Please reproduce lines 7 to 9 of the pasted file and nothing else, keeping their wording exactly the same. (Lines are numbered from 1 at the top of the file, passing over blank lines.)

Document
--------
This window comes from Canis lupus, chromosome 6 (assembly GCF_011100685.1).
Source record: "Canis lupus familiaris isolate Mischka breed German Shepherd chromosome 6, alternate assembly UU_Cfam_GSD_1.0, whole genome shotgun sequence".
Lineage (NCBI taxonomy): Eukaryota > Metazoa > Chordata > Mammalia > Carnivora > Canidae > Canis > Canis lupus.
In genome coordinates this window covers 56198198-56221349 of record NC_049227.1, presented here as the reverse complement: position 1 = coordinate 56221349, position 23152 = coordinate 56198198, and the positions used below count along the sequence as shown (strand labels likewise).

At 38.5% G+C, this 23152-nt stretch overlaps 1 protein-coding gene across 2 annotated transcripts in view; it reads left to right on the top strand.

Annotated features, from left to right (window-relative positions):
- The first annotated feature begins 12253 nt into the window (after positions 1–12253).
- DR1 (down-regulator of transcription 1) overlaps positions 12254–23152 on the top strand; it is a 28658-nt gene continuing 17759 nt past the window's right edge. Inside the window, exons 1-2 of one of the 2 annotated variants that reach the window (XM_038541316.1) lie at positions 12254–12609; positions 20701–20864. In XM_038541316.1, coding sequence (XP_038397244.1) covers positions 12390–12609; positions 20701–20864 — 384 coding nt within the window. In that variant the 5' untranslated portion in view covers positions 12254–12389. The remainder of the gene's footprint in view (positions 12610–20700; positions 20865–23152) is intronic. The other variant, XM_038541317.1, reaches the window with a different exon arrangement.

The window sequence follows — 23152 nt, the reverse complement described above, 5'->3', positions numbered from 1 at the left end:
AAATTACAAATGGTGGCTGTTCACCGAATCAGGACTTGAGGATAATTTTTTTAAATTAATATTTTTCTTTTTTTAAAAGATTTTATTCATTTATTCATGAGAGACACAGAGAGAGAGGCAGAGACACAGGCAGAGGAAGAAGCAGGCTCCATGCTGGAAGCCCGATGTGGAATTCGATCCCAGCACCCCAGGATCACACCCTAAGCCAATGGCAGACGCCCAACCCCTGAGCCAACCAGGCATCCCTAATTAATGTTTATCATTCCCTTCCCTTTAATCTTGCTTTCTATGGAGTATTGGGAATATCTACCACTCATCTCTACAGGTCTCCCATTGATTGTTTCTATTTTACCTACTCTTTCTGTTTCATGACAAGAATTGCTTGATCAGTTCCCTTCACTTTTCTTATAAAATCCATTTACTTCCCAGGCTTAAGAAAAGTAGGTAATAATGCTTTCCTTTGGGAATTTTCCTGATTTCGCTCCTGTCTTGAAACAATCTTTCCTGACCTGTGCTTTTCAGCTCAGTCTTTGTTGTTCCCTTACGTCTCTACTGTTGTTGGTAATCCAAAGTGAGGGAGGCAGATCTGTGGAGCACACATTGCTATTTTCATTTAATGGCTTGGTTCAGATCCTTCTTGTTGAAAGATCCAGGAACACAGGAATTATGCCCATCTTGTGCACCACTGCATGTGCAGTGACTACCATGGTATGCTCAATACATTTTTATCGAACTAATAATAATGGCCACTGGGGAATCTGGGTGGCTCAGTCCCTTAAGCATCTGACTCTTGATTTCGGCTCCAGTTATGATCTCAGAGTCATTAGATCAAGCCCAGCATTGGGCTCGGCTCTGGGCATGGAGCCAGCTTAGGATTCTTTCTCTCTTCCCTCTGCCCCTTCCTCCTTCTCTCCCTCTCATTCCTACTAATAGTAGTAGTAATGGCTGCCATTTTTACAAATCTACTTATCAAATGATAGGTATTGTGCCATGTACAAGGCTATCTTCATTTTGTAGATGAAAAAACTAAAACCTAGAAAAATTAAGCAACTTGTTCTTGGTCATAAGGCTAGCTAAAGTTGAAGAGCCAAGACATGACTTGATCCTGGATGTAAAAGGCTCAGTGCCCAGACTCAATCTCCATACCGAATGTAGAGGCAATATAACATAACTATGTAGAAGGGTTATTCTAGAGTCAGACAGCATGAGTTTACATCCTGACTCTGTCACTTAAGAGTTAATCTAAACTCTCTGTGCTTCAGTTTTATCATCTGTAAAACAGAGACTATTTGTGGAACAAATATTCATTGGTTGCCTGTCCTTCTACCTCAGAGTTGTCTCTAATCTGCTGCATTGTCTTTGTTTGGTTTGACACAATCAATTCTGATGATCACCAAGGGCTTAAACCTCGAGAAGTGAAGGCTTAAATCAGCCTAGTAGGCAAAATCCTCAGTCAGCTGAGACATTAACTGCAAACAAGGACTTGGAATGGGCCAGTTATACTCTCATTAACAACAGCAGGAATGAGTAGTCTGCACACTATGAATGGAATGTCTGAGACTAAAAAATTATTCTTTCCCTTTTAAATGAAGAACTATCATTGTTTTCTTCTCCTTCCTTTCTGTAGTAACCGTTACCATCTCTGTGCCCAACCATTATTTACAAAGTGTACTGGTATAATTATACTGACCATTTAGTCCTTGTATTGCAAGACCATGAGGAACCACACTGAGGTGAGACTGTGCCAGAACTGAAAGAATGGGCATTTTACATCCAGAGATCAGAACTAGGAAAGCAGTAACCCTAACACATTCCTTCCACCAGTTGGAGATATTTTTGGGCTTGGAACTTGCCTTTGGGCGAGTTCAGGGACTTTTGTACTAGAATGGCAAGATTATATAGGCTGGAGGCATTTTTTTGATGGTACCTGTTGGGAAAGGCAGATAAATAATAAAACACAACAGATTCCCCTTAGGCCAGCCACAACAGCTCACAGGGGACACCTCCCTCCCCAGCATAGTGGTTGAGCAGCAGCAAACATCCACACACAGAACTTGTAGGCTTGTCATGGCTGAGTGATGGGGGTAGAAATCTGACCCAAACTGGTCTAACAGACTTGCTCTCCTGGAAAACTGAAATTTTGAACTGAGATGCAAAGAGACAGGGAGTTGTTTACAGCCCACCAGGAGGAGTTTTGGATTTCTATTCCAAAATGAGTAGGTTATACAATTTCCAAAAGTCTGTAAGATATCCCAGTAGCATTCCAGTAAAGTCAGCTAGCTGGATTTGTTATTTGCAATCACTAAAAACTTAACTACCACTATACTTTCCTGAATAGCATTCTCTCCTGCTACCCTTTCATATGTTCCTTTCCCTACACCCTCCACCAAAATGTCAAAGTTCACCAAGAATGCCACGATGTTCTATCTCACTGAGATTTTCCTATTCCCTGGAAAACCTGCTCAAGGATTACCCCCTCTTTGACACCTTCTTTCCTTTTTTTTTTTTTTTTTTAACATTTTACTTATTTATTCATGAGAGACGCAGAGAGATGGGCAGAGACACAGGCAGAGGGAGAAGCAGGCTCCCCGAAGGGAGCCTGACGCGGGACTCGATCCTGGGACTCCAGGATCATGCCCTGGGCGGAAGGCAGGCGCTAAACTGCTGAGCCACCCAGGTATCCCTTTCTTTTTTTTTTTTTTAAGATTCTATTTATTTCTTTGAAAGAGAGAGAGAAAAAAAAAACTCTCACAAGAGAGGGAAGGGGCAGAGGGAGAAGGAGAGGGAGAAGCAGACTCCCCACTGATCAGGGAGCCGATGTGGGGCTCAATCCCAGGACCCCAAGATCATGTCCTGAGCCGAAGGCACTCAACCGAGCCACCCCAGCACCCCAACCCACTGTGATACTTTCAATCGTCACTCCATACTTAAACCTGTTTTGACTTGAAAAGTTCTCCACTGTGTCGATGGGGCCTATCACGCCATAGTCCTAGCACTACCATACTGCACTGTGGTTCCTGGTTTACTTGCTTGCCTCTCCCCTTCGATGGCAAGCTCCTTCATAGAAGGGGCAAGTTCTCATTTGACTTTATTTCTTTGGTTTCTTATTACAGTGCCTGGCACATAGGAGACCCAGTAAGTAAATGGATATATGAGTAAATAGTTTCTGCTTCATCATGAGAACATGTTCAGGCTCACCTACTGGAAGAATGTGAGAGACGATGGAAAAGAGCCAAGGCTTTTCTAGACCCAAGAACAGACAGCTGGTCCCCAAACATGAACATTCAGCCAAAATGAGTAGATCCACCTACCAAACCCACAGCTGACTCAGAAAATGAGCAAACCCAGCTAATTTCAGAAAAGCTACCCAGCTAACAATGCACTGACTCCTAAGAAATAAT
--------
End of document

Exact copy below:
- The first annotated feature begins 12253 nt into the window (after positions 1–12253).
- DR1 (down-regulator of transcription 1) overlaps positions 12254–23152 on the top strand; it is a 28658-nt gene continuing 17759 nt past the window's right edge. Inside the window, exons 1-2 of one of the 2 annotated variants that reach the window (XM_038541316.1) lie at positions 12254–12609; positions 20701–20864. In XM_038541316.1, coding sequence (XP_038397244.1) covers positions 12390–12609; positions 20701–20864 — 384 coding nt within the window. In that variant the 5' untranslated portion in view covers positions 12254–12389. The remainder of the gene's footprint in view (positions 12610–20700; positions 20865–23152) is intronic. The other variant, XM_038541317.1, reaches the window with a different exon arrangement.

The window sequence follows — 23152 nt, the reverse complement described above, 5'->3', positions numbered from 1 at the left end: